Vexatious has been defined as "without reasonable or probable cause or excuse." Black's law Dictionary 1565 (6th ed. 1990). Accordingly, attorney fees would be proper in this case if Mrs. Harrah's motion was without reasonable or probable cause or excuse and constituted harassment.
The trial court found:
the primary motivation and only real reason that [Mrs. Harrah] filed the motion to modify in July 1989, was as reflected in her December, 1988, conversation with [Dr. Levin] and as appears in her July, 1988, affidavit which accompanied her motion; i.e. she simply believed it was "her turn" to be the primary custodial parent, because she was tired of being the one inconvenienced by the travel between Los Angeles and Blaine County.
The trial court also noted that:
Verna's attorneys, faced with an ex post facto task of finding a change to justify the motion, shot-gunned the evidence and relied so heavily upon post-motion matters to justify a change that had already been asserted.
* * * * * *
Because the Court has found no change in circumstances had taken place, before this motion was filed, and that the real motivation was simply that [Mrs. Harrah] didn't like the prior order and thought it was her turn to be primary custodian, the Court believes that this matter was brought vexatiously and harassingly and that attorney fees should be awarded pursuant to Section 32-718 I.C.
Although the evidence was conflicting in this case, after a review of the record we cannot conclude that the trial court abused its discretion in awarding attorney fees. Accordingly, the award of attorney fees is affirmed.
The trial court's denial of Mrs. Harrah's motion to modify custody is affirmed. The trial court's order modifying child support is vacated and remanded for further findings consistent with this opinion. The trial court's award of attorney fees is affirmed. No costs or fees on appeal.
JOHNSON, J., and WALTERS and TROUT, JJ. Pro Tem., concur.
BISTLINE, Justice, writing separately.
The Chief Justice's opinion presents a comprehensive review of the underlying factual background which brings this controversy before the Court. Remaining with my own views which were forming at the time we heard oral argument earlier this year, and after having reviewed the briefs of counsel, I neither concur in nor dissent from the opinion of the Chief Justice. I do commend him heartily for his thorough discussion of the trial court's resolution of the controversy.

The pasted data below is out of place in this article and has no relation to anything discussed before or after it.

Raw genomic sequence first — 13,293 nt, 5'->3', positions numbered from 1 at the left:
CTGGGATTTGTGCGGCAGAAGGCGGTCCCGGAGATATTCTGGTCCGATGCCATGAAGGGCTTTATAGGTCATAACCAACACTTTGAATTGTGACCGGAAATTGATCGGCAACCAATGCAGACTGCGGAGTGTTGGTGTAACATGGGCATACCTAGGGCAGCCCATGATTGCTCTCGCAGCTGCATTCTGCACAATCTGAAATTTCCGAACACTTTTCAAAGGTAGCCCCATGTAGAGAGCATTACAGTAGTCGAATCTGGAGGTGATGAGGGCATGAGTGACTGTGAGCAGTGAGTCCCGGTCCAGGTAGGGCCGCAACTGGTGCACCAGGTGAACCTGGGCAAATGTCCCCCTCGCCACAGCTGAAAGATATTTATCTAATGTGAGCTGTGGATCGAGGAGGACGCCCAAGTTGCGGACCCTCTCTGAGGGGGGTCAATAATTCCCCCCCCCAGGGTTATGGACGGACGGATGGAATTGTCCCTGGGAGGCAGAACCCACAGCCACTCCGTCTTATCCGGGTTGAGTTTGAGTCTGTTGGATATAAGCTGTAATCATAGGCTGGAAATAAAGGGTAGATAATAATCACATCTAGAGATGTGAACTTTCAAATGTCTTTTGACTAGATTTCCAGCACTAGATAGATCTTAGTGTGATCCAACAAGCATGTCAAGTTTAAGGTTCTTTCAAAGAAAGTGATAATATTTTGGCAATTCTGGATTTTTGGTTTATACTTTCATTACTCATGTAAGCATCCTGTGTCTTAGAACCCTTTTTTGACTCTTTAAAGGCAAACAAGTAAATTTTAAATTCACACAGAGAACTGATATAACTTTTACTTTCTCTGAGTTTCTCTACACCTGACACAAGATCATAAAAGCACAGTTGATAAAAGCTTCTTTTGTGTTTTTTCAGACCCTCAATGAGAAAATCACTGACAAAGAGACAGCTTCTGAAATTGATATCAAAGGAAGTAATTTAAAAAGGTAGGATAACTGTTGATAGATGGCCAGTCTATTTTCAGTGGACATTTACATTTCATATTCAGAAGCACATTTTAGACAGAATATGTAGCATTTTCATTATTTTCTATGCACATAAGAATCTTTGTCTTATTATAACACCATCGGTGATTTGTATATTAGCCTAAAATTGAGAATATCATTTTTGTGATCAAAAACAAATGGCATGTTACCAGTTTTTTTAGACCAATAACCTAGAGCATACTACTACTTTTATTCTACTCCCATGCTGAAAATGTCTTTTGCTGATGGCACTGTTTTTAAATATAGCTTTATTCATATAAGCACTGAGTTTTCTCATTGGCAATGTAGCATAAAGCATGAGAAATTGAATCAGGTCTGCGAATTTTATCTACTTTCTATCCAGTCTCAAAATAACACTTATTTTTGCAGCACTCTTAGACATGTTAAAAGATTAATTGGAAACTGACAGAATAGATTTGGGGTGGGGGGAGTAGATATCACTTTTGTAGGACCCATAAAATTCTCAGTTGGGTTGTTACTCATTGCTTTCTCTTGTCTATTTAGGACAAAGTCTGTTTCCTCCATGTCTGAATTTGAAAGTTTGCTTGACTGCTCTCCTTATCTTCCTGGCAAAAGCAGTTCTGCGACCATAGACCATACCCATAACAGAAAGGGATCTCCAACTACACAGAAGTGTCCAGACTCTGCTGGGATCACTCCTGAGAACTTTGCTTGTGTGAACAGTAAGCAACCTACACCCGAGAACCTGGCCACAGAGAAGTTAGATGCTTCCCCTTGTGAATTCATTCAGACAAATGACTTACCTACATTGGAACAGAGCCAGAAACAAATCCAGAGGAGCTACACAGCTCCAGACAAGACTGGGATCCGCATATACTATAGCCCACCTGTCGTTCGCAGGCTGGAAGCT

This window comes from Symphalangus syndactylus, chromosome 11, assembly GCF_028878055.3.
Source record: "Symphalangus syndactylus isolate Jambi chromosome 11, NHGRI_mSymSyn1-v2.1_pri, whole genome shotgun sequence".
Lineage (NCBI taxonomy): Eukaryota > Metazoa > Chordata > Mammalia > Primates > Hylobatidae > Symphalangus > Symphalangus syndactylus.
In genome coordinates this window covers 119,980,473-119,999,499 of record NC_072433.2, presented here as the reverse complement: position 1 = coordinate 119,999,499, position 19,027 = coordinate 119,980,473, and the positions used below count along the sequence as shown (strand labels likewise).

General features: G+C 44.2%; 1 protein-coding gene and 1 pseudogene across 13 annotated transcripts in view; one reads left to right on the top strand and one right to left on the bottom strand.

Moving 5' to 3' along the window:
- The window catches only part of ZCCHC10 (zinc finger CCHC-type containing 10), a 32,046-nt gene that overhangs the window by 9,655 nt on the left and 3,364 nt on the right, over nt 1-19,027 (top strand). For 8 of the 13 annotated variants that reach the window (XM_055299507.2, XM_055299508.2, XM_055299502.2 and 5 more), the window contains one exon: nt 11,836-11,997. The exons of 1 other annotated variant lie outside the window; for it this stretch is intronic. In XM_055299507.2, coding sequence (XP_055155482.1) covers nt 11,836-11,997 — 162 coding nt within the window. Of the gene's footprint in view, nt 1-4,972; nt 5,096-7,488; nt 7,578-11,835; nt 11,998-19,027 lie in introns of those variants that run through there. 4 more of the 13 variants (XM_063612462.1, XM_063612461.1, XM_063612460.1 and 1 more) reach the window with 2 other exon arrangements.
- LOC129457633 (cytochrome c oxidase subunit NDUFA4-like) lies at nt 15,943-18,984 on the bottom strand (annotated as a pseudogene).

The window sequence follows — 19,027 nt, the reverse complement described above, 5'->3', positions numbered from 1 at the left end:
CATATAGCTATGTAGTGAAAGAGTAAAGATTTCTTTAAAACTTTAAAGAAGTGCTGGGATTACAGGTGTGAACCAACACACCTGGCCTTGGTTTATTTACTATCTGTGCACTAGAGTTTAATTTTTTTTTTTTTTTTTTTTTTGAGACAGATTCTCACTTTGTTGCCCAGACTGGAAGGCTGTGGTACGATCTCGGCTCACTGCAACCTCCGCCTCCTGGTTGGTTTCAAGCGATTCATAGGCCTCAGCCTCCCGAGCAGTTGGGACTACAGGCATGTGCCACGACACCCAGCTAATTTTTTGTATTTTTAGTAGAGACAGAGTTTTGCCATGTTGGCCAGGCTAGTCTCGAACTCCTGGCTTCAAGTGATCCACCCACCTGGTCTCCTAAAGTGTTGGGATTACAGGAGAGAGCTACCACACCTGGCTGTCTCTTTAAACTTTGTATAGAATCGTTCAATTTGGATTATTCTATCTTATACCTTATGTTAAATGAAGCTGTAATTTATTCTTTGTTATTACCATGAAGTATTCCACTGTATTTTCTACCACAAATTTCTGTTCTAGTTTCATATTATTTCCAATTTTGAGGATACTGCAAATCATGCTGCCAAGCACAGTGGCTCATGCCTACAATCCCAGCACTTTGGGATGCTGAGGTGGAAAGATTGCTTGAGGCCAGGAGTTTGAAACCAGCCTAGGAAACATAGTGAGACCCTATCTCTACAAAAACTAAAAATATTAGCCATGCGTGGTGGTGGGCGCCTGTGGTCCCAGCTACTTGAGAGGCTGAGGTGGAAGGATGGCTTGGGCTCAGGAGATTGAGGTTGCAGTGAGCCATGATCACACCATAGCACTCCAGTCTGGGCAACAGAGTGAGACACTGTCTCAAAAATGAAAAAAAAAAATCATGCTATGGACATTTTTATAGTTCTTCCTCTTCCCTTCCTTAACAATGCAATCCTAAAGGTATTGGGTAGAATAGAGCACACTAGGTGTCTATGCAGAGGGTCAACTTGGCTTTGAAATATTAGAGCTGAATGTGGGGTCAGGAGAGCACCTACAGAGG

My notes (to myself) taken while hearing oral argument display my concern, "Who is looking out for Samantha's best interests in this unfortunate squabble of her father and mother?" If I were the designated author, and if I were commanding a majority, the Court this day would be neither affirming nor reversing, but would be vacating the district court's final judgment and remanding to that court, to set the case for retrial with a full complement of jurors.
Inherently it was not an exercise of good judgment for a district court to undertake to resolve a custody dispute where the singly most involved person is not the father, nor the mother, but the minor child who is not represented. What say did the minor child have in the imbroglio which surrounded her? A child is not a chattel; a child is a child. Samantha is the child at stake in this litigation where the parents argue as to who is the more entitled to custody, and the requisite amount of child custody to be paid to the custodial parent. Samantha is aught but a pawn in a game of chess.
Accordingly, if I were commanding a majority, our order of remittitur would include a proviso that the district court appoint forthwith, as guardian ad litem for Samantha, a person known to possess the requisite credentials for attending to such office. Furthermore, the guardian, if not an experienced practicing attorney, should be given the authority to retain competent counsel who will represent Samantha in any further litigation which involves the question of custody, both as to which of the parties should be the custodial parent, and as to the outlay for child support to be contributed by the other parent. The fees of the guardian and the attorney retained to represent Samantha would be chargeable against both of the parents; provided further as to in what proportions is a determination properly left to the district court.